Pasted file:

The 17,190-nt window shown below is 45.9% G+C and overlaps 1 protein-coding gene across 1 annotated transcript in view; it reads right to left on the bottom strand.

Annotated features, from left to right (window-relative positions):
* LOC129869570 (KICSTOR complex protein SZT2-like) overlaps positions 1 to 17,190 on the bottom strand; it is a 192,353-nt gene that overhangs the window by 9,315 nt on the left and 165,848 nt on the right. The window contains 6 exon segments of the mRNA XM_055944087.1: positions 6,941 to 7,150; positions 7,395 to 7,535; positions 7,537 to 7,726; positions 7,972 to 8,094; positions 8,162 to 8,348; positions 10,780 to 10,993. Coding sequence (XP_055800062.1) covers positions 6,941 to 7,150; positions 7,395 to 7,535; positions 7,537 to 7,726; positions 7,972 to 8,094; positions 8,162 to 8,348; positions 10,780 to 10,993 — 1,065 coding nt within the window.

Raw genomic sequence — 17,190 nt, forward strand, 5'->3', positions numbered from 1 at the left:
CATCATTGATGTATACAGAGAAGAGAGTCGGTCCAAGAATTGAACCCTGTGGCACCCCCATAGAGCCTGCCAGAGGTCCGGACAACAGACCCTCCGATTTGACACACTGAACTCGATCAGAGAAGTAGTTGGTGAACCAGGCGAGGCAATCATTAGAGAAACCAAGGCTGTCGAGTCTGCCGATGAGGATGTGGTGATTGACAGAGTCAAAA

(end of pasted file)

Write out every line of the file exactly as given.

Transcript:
The 17,190-nt window shown below is 45.9% G+C and overlaps 1 protein-coding gene across 1 annotated transcript in view; it reads right to left on the bottom strand.

Annotated features, from left to right (window-relative positions):
* LOC129869570 (KICSTOR complex protein SZT2-like) overlaps positions 1 to 17,190 on the bottom strand; it is a 192,353-nt gene that overhangs the window by 9,315 nt on the left and 165,848 nt on the right. The window contains 6 exon segments of the mRNA XM_055944087.1: positions 6,941 to 7,150; positions 7,395 to 7,535; positions 7,537 to 7,726; positions 7,972 to 8,094; positions 8,162 to 8,348; positions 10,780 to 10,993. Coding sequence (XP_055800062.1) covers positions 6,941 to 7,150; positions 7,395 to 7,535; positions 7,537 to 7,726; positions 7,972 to 8,094; positions 8,162 to 8,348; positions 10,780 to 10,993 — 1,065 coding nt within the window.

Raw genomic sequence — 17,190 nt, forward strand, 5'->3', positions numbered from 1 at the left:
CATCATTGATGTATACAGAGAAGAGAGTCGGTCCAAGAATTGAACCCTGTGGCACCCCCATAGAGCCTGCCAGAGGTCCGGACAACAGACCCTCCGATTTGACACACTGAACTCGATCAGAGAAGTAGTTGGTGAACCAGGCGAGGCAATCATTAGAGAAACCAAGGCTGTCGAGTCTGCCGATGAGGATGTGGTGATTGACAGAGTCAAAA